When Google updated Calendar to version 5.1 last week, it introduced a bug that hit users with an "unable to launch event" message whenever they tried to launch an APK downloaded using Chrome or the stock Android browser. Now the company has pushed out a hotfix update intended to do away with the problem.
This bug prevented some users from launching the apps they downloaded in our APK download posts, but we were able to get around this issue by rolling out a server tweak for APK Mirror.
Car insurance isn't something you buy because you want to. I mean sure, I'd buy it even if I didn't have to, but I do have to, and so does basically everyone else in the US who wants to drive a car. Regardless, comparing insurance isn't particularly easy, especially if you don't know what you're looking for.
Google is doing something to help the situation, as long as you live in California.
In a lot of ways, NVIDIA's SHIELD (not to be confused with this SHIELD or that SHIELD) is a typical set-top box. And in many ways it isn't: though NVIDIA has built its living room invader on Android like the previous products in the line, the OS underneath is merely a means to an end. And that end is selling you games, in every form and fashion that the company can come up with.
SHIELD will release its Android TV-powered console sometime in May with a suggested retail price of $199. We took a good long look at both the hardware and the games that NVIDIA hopes you'll play on it.
There are countless cocktail varieties out there and just as many ways to go about making them (one approach being to point at the menu when the waiter comes around). Going forward, folks looking to make their own won't even have to click a link to figure out a recipe. Google will start providing instructions right at the top of their search results.
The directions won't appear if you only search for the name of a cocktail. You must frame the search as a question, such as "How To Make A Bloody Mary," or simply include the word "make" with the search terms.
Google likes to give away free albums these days, and while the offerings have been allovertheplace, who are we to look a gift horse in the mouth? This time around you can get Coldplay's sixth studio album, Ghost Stories.
Ghost Stories came out in May of last year and contains nine tracks. Altogether you're looking at over 40 minutes of ice-cold British rock. Or is it mostly pop? Would that make it steaming hot?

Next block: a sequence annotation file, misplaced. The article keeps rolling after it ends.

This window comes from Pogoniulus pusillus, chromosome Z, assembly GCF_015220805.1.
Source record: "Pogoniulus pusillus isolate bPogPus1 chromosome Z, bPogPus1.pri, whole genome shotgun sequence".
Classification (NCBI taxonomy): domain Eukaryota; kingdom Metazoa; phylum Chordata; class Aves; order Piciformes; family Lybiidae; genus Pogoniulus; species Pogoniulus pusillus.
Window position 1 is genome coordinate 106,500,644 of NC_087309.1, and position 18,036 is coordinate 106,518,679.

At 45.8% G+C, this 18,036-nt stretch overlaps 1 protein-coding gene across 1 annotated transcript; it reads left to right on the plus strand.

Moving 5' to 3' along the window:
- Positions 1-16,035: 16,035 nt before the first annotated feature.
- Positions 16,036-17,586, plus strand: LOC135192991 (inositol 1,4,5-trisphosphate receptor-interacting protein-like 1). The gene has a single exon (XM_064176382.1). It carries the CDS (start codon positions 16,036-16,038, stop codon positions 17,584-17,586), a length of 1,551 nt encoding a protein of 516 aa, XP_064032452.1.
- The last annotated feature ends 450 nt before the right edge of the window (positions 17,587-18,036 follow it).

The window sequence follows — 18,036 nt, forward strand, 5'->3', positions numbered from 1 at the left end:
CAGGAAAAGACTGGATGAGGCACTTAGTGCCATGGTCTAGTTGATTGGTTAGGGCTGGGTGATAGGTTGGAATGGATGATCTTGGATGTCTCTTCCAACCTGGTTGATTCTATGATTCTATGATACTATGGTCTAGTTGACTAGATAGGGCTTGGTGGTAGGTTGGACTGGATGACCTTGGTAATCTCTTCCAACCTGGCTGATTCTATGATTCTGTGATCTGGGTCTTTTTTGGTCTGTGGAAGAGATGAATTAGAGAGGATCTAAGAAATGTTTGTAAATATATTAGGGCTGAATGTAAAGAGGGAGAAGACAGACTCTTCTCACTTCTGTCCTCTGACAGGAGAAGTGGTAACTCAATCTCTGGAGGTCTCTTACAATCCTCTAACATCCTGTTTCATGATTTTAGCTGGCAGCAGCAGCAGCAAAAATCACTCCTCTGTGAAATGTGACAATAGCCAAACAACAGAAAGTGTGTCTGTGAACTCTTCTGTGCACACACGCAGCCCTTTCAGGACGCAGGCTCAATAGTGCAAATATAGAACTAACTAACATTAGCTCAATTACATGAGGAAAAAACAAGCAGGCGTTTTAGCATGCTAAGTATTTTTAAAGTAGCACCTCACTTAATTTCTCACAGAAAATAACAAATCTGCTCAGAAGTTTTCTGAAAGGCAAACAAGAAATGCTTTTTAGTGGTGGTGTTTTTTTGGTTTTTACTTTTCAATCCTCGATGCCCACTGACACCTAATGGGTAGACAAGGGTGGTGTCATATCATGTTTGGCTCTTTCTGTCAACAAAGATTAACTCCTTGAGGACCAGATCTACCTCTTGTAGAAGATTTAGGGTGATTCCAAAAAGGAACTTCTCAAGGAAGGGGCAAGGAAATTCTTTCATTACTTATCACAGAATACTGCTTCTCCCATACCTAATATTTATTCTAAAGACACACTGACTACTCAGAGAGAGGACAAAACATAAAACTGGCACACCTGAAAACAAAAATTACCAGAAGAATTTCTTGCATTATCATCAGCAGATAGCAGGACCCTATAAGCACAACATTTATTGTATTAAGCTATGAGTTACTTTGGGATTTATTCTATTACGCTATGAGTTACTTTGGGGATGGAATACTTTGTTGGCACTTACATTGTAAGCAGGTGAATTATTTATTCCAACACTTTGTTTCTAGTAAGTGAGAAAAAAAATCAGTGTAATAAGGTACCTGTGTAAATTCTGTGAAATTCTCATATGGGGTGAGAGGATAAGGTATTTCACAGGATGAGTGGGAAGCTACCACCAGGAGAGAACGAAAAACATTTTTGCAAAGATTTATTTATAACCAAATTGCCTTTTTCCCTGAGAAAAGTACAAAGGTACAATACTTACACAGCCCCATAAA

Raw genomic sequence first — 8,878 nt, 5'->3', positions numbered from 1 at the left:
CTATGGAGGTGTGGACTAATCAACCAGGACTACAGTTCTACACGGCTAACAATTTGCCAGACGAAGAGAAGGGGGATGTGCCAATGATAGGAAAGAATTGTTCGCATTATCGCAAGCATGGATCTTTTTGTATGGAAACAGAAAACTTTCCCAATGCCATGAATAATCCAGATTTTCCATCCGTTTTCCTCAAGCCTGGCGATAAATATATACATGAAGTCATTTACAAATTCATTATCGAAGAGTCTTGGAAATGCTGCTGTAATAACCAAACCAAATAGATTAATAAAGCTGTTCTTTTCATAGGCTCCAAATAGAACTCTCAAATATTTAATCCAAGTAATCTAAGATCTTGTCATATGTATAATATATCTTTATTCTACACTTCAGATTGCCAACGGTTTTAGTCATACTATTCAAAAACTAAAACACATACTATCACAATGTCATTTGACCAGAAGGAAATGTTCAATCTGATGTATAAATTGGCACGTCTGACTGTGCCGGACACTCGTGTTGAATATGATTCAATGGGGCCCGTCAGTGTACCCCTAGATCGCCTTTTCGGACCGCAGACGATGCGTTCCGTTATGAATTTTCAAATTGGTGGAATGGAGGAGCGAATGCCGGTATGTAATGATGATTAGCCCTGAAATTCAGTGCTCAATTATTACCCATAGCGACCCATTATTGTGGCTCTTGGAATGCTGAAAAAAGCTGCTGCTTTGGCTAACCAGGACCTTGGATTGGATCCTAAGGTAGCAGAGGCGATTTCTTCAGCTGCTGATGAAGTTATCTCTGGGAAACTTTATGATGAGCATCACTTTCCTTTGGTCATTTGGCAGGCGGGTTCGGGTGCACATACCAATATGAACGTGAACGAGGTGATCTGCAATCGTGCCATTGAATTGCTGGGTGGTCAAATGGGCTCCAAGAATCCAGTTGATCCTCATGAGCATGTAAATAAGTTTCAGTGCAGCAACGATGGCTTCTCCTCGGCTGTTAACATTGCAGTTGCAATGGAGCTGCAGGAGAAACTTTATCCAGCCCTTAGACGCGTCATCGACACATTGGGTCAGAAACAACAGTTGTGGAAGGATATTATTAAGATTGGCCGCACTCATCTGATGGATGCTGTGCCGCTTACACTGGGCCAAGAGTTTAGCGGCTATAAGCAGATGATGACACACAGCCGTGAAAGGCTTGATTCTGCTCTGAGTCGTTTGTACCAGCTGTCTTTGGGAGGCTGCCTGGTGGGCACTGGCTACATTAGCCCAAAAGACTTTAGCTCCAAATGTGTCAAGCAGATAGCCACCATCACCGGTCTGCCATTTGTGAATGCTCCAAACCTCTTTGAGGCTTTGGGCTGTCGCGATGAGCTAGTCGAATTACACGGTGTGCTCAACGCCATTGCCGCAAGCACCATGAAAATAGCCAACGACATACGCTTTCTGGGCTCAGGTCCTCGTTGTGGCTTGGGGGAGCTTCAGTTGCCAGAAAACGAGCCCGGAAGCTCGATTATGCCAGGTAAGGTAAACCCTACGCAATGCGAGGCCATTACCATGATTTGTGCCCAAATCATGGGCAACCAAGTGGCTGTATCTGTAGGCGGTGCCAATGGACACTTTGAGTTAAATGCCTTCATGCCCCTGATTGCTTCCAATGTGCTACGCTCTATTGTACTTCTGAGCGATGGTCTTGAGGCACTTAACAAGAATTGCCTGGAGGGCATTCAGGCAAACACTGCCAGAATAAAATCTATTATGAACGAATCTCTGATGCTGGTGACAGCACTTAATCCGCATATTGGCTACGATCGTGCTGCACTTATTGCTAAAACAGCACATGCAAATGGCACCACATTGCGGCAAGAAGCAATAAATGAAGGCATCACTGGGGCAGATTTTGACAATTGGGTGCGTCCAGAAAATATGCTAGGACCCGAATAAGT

Over the summer, we banged our heads against our computer screens just to feel closer to the sweet upcoming beauty known formally as Material Design. Then 5.0 arrived and over-the-air updates starting rolling out. Now many of us have had months for the newness to wear off.
But some of us just can't get enough. We want material all the things, not just apps. It's an insatiable desire that not even Google, with its inconsistent app designs, is able to fill. But there's a developer out there that has contributed another way to satisfy the craving, by releasing the Chrooma Live Wallpaper.
Roguelike games have become a big deal lately, and several notable ones have come to Android including bit Dungeon II and Wayward Souls. The latest title to migrate to Android is Pixel Heroes: Byte & Magic, which gets rave reviews on Steam. It's a little pricey at $6.99, but you should at least watch the video below. It as much a performance piece as it is a game promo.
When T-Mobile added a new update tracking progress meter to its website last week, the Galaxy Note 3 was listed as undergoing T-Mobile testing, the second step in a three-step process to deliver Android 5.0. Soon it should be moving up a notch, as a changelog has hit Samsung's site saying that today's the day the carrier starts pushing out the over-the-air update to consumers.
In addition to Lollipop, the changelog makes references to Wi-Fi calling, including a fix for a one way audio issue. But that's not the point here. When people click the update button looking for software version N900TUVUFOB5, they're looking for the latest version of Android.